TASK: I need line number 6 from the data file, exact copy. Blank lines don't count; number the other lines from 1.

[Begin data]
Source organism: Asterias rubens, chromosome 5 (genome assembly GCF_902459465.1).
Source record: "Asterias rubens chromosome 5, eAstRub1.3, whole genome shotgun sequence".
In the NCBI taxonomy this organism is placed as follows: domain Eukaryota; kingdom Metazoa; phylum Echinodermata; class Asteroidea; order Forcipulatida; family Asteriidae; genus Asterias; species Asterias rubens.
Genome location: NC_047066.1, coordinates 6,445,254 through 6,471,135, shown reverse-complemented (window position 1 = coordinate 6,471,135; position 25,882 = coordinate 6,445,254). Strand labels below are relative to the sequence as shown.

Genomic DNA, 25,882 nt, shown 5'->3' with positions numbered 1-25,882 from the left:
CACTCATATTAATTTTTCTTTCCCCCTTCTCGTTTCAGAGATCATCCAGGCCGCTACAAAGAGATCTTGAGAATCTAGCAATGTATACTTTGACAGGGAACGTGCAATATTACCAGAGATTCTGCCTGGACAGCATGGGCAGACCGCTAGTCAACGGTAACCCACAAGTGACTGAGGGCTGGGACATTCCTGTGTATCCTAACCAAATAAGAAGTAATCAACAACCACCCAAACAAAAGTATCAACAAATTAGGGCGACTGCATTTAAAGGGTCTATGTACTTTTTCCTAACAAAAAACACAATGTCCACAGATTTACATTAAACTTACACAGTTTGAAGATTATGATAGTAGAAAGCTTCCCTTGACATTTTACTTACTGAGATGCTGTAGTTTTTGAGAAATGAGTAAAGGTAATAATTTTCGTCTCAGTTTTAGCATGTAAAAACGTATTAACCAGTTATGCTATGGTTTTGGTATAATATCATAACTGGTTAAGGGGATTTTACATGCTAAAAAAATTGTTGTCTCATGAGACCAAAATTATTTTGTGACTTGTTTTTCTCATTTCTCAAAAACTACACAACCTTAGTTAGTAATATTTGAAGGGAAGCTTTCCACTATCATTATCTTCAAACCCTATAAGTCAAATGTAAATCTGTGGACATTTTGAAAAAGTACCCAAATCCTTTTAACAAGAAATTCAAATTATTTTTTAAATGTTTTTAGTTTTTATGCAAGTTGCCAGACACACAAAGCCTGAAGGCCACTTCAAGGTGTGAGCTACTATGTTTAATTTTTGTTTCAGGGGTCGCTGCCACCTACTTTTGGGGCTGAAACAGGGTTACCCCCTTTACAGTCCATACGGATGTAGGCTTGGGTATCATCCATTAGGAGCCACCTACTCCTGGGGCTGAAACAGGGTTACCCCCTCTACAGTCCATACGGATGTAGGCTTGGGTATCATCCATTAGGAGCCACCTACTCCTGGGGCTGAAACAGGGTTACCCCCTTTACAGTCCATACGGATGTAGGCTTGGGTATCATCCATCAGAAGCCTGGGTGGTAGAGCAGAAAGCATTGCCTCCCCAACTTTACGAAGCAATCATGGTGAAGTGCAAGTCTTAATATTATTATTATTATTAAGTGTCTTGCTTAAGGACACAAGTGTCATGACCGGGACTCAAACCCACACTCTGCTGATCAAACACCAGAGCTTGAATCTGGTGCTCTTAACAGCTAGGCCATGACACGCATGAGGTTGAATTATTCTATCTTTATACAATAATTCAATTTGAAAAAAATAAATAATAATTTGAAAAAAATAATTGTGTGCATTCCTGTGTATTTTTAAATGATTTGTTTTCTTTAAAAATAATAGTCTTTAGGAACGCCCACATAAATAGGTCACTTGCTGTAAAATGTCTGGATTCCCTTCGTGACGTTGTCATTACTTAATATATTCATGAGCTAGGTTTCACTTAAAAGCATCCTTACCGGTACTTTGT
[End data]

CACTCATATTAATTTTTCTTTCCCCCTTCTCGTTTCAGAGATCATCCAGGCCGCTACAAAGAGATCTTGAGAATCTAGCAATGTATACTTTGACAGGGAACGTGCAATATTACCAGAGATTCTGCCTGGACAGCATGGGCAGACCGCTAGTCAACGGTAACCCACAAGTGACTGAGGGCTGGGACATTCCTGTGTATCCTAACCAAATAAGAAGTAATCAACAACCACCCAAACAAAAGTATCAACAAATTAGGGCGACTGCATTTAAAGGGTCTATGTACTTTTTCCTAACAAAAAACACAATGTCCACAGATTTACATTAAACTTACACAGTTTGAAGATTATGATAGTAGAAAGCTTCCCTTGACATTTTACTTACTGAGATGCTGTAGTTTTTGAGAAATGAGTAAAGGTAATAATTTTCGTCTCAGTTTTAGCATGTAAAAACGTATTAACCAGTTATGCTATGGTTTTGGTATAATATCATAACTGGTTAAGGGGATTTTACATGCTAAAAAAATTGTTGTCTCATGAGACCAAAATTATTTTGTGACTTGTTTTTCTCATTTCTCAAAAACTACACAACCTTAGTTAGTAATATTTGAAGGGAAGCTTTCCACTATCATTATCTTCAAACCCTATAAGTCAAATGTAAATCTGTGGACATTTTGAAAAAGTACCCAAATCCTTTTAACAAGAAATTCAAATTATTTTTTAAATGTTTTTAGTTTTTATGCAAGTTGCCAGACACACAAAGCCTGAAGGCCACTTCAAGGTGTGAGCTACTATGTTTAATTTTTGTTTCAGGGGTCGCTGCCACCTACTTTTGGGGCTGAAACAGGGTTACCCCCTTTACAGTCCATACGGATGTAGGCTTGGGTATCATCCATTAGGAGCCACCTACTCCTGGGGCTGAAACAGGGTTACCCCCTCTACAGTCCATACGGATGTAGGCTTGGGTATCATCCATTAGGAGCCACCTACTCCTGGGGCTGAAACAGGGTTACCCCCTTTACAGTCCATACGGATGTAGGCTTGGGTATCATCCATCAGAAGCCTGGGTGGTAGAGCAGAAAGCATTGCCTCCCCAACTTTACGAAGCAATCATGGTGAAGTGCAAGTCTTAATATTATTATTATTATTAAGTGTCTTGCTTAAGGACACAAGTGTCATGACCGGGACTCAAACCCACACTCTGCTGATCAAACACCAGAGCTTGAATCTGGTGCTCTTAACAGCTAGGCCATGACACGCATGAGGTTGAATTATTCTATCTTTATACAATAATTCAATTTGAAAAAAATAAATAATAATTTGAAAAAAATAATTGTGTGCATTCCTGTGTATTTTTAAATGATTTGTTTTCTTTAAAAATAATAGTCTTTAGGAACGCCCACATAAATAGGTCACTTGCTGTAAAATGTCTGGATTCCCTTCGTGACGTTGTCATTACTTAATATATTCATGAGCTAGGTTTCACTTAAAAGCATCCTTACCGGTACTTTGT